Updated 09-XII-2018

Theron Clark Crawford

This article was written by fellow lamp engineer and collector Edward J. Covington, and originally appeared on his own website of biographical sketches of persons involved in the lamp industry. Following his passing in February 2017, and with kind permission of his family, Ed's words have been preserved here in the hope of maintaining access to his writings for the benefit of subsequent generations.

T.C. Crawford in 18772

A brief write-up of a man called Theron Clark Crawford (1849 - 1925) is considered here, not because he was an inventor, but rather because he was an entrepreneur who helped to finance work that resulted in the manufacture of the Crawford-Voelker lamp. This lamp was made in England for a few years at the beginning of the twentieth century. The lamp had a filament of titanium carbide and is pictured below.

A Crawford-Voelker Titaniam Carbide Lamp, No. 778 in the Collection of William J. Hammer, Housed at The Henry Ford Museum, Dearborn, Michigan, U.S.A.

Theron Crawford had a colorful career. At one time he spent 15 years at the nation's capitol as a political journalist. He ventured into mining in California, investigated reports of rich unexploited gold fields in Spain and even financed Buffalo Bill's Wild West Show when it played in England. Crawford was the author of several books. As a newspaper correspondent he worked for Joseph Pulitzer.

Although the story behind a relationship with Ludwig Karl Böhm, the glass blower who worked for Thomas Alva Edison, is not known, they share inventorship of U.S. patent No. 516,079, which was issued on 6 March 1894. This collaborative effort apparently occurred before Crawford became associated with William Lawrence Voelker.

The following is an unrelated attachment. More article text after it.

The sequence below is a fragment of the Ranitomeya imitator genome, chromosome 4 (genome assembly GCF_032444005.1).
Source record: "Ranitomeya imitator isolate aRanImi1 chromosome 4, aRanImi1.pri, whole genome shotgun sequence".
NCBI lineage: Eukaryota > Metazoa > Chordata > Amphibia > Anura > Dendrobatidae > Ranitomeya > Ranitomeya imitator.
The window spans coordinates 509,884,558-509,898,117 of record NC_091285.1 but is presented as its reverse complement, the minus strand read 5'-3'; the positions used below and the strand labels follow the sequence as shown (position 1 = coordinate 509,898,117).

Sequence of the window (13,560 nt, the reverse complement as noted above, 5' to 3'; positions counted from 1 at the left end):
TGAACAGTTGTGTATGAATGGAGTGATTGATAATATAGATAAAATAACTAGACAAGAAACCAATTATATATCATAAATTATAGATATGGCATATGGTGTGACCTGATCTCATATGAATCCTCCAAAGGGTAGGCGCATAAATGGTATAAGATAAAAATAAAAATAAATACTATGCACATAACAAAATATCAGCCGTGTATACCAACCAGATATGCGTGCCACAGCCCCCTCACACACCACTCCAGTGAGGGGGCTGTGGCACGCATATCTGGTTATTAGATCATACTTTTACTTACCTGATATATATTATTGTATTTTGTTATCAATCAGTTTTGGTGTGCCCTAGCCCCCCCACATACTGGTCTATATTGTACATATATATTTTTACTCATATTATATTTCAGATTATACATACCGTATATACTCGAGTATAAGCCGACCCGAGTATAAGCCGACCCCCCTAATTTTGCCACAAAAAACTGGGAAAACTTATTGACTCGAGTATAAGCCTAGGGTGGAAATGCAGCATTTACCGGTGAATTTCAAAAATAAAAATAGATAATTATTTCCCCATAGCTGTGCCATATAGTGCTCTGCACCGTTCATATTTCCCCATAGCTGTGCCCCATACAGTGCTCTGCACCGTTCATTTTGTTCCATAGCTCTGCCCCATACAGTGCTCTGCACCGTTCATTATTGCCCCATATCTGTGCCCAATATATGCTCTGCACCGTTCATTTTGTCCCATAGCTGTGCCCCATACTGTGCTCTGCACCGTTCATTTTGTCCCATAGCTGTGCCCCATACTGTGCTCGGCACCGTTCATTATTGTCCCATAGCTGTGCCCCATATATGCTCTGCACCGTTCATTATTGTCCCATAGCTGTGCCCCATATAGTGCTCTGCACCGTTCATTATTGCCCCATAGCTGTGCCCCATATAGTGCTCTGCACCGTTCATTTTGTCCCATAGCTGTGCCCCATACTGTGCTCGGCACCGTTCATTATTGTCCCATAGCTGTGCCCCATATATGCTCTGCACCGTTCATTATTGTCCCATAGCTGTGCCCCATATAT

Some personal characteristics of Crawford can be gleaned from the autobiography that was written by his daughter, Inez Grace Crawford Lovat Fraser (1889 - 1977). Inez referred to her father as "Papa" in her writing. Some of what she had to say follows:
"Papa was handsome and jovial with a gorgeous sense of fun and an outrageous fantasy. He had immense and completely extrovert charm, loved all people and was always sure that everyone he knew was good, loyal and trustworthy. So he trusted them, successfully on the whole, but sometimes with dire results....Papa was always sure that he was about to make a fortune and frequently did....The fact of the matter was that Papa was a born gambler and, though a shrewd business man, the lure of an attractive but perilous gamble was something he found hard to resist. And, like all gamblers, he had his ups and downs."
The time frame of collaboration between Crawford and William Lawrence Voelker can be estimated by examining the application dates on the patents that are listed in the Voelker write-up. This is determined to be about 1897 to 1900.

Although Crawford was born in the United States he lived for different periods of time in European countires. England seemed to be home base for him and his family.

References & Bibliography
  1. "The Crawford-Voelker Incandescent Electric Lamp", Scientific American, Vol.87, No.20, 15 Nov 1902, p.331.
  2. "In the Days of My Youth", Grace Lovat Fraser, Cassell, London, 1970.
  3. http://www.brynmawr.edu/library/speccoll/guides/fraser.shtml
  4. Electrical World and Engineer, Vol.39, 4 Jan 1901, pp.42-43